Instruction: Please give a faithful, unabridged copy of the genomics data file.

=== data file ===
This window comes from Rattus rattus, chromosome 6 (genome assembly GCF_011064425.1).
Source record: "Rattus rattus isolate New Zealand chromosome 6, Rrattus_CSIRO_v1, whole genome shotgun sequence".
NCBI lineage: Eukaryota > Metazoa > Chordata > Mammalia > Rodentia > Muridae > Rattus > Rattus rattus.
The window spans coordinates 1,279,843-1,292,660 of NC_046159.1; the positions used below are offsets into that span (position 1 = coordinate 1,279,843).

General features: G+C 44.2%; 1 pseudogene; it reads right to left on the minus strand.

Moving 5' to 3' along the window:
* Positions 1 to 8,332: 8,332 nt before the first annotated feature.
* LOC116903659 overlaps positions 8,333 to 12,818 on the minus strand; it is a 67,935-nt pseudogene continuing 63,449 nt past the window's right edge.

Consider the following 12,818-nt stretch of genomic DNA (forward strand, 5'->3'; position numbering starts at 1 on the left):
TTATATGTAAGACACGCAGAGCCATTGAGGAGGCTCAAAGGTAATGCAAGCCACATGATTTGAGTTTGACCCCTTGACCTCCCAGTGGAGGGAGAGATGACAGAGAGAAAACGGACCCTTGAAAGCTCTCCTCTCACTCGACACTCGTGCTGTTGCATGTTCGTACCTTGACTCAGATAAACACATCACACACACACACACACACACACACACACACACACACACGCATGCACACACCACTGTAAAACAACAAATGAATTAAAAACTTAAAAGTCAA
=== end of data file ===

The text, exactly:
This window comes from Rattus rattus, chromosome 6 (genome assembly GCF_011064425.1).
Source record: "Rattus rattus isolate New Zealand chromosome 6, Rrattus_CSIRO_v1, whole genome shotgun sequence".
NCBI lineage: Eukaryota > Metazoa > Chordata > Mammalia > Rodentia > Muridae > Rattus > Rattus rattus.
The window spans coordinates 1,279,843-1,292,660 of NC_046159.1; the positions used below are offsets into that span (position 1 = coordinate 1,279,843).

General features: G+C 44.2%; 1 pseudogene; it reads right to left on the minus strand.

Moving 5' to 3' along the window:
* Positions 1 to 8,332: 8,332 nt before the first annotated feature.
* LOC116903659 overlaps positions 8,333 to 12,818 on the minus strand; it is a 67,935-nt pseudogene continuing 63,449 nt past the window's right edge.

Consider the following 12,818-nt stretch of genomic DNA (forward strand, 5'->3'; position numbering starts at 1 on the left):
TTATATGTAAGACACGCAGAGCCATTGAGGAGGCTCAAAGGTAATGCAAGCCACATGATTTGAGTTTGACCCCTTGACCTCCCAGTGGAGGGAGAGATGACAGAGAGAAAACGGACCCTTGAAAGCTCTCCTCTCACTCGACACTCGTGCTGTTGCATGTTCGTACCTTGACTCAGATAAACACATCACACACACACACACACACACACACACACACACACACACGCATGCACACACCACTGTAAAACAACAAATGAATTAAAAACTTAAAAGTCAA